Chinese Nationals Rally to Support the ‘Chained Woman’ in China

On International Women’s Day (March 8), Chinese nationals throughout the United States rallied to show support for the “chained woman,” chanting slogans, such as “Chinese wake up” and “Down with the Chinese Communist Party (CCP).” Several groups held a protest rally in front of the United Nations building in New York to support the “chained woman.” They chanted slogans, such as “free the chained woman!” “Down with the Chinese Communist Party.” They called on UN Women and the United Nations Children’s Fund to intervene and urged the CCP to thoroughly investigate the abduction and trafficking of women and children like the “chained woman,” and to hold the perpetrators accountable. At the end of January, the video of a mother of eight, barefoot, wearing no coat, with a chain around her neck, and locked in a small dark room in winter, was posted on the internet, arousing the sympathy and anger of many who saw it. The local government issued five announcements about the situation that contradicted each other. Soon, the chained woman was sent to a psychiatric hospital. The woman’s identity remains unknown. It is alleged that she’s a human trafficking victim sold to the family that enslaved her. No one has been prosecuted. Shao Jun, chairman of the Christian Justice League, told the Chinese language NTD, “Surveillance cameras are now everywhere in China. It is very easy for the CCP to arrest a person, and it is also very easy to track a missing person. So this incident shows us the CCP does nothing. Their officials, big and small, are all involved in human trafficking.” Zhang Jing, founder of China Women’s Rights, pointed out that the trafficking of women and children has existed for decades in China, and the regime’s All-China Women’s Federation has done nothing about it. The organization is used by the CCP for propaganda purposes. Meanwhile, in Los Angeles, in front of Grauman’s Chinese Theatre in Hollywood, 40 to 50 Chinese people held banners saying “Release the chained woman” and “Chinese wake up” to support her. In front of Grauman’s Chinese Theater in Los Angeles, Chinese nationals support the plight of the “chained woman” and hope that she will be free as soon as possible. March 8, 2022. (Supplied) Among the demonstrators, Esther, who is from Xuzhou and works in education, told NTDTV that her friends in Xuzhou went to Huankou Town and a mental hospital in Fengxian County to learn the facts about the woman. The school did not allow them to talk about the chained woman in the classroom nor on the social media platform WeChat. Therefore, she was very worried about the chained woman’s safety. The convener of the event, Jie Lijian, said that under the CCP’s rule, there are so many women like the “chained woman” who suffered inhuman treatment, “This is a shame for mankind in the 21st century. It’s the horrific representation of women and children being abducted and trafficked under the CCP tyranny.” In Canada, near the Chinese embassy entrance in Vancouver, more than a dozen Chinese also held a campaign to support the “chained woman.” They shouted slogans such as “Down with the Communist Party,” “Free the chained woman,” and “Freedom belongs to China”. The outbreak of the Russia-Ukraine war in late February temporarily diverted people’s attention from the chained woman incident. However, on the eve of International Women’s Day, Chinese netizens posted articles, pictures, and videos in solidarity with the “chained woman.” Chinese director Hu Xueyang’s film “SOS (Save Our Sisters)” premiered the day before in solidarity with the inhumanely abused “chained woman.” Li Yun contributed to the report. Follow Alex Wu is a U.S.-based writer for The Epoch Times focusing on Chinese society, Chinese culture, human rights, and international relations.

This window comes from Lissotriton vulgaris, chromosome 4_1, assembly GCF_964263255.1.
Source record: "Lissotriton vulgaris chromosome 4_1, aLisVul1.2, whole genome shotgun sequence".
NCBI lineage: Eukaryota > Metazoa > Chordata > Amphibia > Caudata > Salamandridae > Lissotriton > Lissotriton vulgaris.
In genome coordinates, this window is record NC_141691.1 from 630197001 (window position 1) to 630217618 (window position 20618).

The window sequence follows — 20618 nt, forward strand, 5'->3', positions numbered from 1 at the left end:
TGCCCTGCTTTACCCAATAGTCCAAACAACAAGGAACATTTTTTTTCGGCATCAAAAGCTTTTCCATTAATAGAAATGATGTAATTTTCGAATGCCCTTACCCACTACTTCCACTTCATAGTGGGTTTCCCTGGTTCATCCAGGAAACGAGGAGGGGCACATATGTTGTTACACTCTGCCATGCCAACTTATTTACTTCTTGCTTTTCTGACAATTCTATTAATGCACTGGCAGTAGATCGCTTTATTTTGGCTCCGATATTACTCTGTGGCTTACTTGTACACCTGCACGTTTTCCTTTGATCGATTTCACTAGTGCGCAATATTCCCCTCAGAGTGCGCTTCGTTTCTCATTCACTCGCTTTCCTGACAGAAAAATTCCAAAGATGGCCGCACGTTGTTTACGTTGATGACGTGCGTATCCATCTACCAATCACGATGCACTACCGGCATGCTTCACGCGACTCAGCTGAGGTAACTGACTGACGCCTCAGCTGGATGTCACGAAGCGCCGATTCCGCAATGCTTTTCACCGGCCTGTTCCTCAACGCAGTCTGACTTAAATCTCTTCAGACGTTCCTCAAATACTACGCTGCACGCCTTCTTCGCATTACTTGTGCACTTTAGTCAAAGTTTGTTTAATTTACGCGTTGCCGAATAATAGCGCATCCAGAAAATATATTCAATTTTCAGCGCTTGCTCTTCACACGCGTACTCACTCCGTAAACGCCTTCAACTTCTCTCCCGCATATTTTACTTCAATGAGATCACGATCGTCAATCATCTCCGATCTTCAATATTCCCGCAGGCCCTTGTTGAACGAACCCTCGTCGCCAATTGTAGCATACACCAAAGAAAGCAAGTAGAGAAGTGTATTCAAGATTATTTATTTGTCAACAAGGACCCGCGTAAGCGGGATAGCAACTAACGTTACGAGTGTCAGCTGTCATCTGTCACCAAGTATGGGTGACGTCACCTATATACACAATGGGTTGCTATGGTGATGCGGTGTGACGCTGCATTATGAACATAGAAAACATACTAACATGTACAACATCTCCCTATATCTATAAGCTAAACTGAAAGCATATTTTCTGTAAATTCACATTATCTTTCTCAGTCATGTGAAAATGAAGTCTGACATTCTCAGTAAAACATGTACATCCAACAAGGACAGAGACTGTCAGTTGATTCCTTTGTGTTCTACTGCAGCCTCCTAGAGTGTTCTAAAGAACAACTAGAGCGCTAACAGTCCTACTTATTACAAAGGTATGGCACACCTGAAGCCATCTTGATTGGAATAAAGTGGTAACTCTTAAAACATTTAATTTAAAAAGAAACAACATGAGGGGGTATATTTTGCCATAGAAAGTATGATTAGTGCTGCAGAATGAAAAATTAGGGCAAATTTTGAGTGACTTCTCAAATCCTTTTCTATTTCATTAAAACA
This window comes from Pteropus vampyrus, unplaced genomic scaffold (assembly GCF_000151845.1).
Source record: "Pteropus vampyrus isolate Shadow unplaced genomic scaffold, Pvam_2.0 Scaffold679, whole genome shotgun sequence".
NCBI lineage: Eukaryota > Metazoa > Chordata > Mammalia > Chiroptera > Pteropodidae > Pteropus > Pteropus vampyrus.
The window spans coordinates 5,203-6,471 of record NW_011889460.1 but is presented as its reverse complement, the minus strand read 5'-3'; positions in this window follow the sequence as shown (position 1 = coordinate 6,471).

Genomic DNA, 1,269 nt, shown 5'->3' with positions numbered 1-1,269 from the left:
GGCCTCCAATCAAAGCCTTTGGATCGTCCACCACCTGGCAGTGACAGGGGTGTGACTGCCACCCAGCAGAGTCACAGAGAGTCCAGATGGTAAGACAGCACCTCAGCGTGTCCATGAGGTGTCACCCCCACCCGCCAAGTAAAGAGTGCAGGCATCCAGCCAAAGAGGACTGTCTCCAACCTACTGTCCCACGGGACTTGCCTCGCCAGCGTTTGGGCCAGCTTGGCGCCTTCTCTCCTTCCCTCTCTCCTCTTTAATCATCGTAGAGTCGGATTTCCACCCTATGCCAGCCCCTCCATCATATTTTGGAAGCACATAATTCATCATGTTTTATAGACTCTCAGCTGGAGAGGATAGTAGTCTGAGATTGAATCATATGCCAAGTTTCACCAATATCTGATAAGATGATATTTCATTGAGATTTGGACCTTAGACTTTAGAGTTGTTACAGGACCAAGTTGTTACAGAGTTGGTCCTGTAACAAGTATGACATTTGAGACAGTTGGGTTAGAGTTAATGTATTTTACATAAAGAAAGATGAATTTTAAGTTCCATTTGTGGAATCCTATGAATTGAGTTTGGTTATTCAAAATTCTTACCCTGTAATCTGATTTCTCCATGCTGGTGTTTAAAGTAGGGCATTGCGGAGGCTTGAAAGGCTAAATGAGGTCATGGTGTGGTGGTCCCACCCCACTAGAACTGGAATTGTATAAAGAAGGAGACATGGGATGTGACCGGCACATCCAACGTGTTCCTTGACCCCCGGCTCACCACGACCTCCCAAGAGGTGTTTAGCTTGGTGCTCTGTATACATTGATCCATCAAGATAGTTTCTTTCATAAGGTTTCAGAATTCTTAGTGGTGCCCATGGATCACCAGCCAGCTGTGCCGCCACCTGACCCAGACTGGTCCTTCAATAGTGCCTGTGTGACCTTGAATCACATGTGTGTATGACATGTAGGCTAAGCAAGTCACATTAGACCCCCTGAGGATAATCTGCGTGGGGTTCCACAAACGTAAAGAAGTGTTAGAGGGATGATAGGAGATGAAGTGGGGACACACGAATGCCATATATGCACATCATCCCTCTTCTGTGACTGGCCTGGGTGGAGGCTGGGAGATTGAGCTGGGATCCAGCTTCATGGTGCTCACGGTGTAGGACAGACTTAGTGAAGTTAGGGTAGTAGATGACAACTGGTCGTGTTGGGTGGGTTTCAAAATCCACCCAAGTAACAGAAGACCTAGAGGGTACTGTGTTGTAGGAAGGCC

Chinese Nationals Rally to Support the ‘Chained Woman’ in China